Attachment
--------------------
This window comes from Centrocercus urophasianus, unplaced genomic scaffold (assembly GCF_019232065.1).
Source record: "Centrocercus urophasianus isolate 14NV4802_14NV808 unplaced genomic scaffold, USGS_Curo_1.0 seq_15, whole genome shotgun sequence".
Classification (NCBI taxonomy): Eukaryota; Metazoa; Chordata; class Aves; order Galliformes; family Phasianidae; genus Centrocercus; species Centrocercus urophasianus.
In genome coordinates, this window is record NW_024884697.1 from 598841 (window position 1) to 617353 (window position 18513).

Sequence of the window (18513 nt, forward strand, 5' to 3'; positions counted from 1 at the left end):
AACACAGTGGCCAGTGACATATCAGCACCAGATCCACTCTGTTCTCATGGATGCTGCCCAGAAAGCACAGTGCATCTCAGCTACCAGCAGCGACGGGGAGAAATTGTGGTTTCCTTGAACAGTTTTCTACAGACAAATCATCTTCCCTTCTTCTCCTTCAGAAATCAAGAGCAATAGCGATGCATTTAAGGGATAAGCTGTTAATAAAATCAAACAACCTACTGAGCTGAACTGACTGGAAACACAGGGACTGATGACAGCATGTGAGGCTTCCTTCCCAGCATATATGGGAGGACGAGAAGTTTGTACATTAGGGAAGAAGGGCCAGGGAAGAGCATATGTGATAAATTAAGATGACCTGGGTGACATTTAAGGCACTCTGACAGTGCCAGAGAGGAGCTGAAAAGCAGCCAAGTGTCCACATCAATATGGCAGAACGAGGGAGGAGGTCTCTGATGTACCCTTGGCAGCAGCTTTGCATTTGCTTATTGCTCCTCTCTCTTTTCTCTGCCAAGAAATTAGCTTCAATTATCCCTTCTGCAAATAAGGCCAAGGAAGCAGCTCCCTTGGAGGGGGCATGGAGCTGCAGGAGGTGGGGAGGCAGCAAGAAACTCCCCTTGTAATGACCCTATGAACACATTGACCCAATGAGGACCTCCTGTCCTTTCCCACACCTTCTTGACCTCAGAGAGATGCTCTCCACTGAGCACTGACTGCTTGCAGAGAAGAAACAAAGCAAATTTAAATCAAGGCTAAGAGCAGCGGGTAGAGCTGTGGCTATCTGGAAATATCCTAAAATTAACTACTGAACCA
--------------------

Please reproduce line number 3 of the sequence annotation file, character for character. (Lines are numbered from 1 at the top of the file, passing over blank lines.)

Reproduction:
Classification (NCBI taxonomy): Eukaryota; Metazoa; Chordata; class Aves; order Galliformes; family Phasianidae; genus Centrocercus; species Centrocercus urophasianus.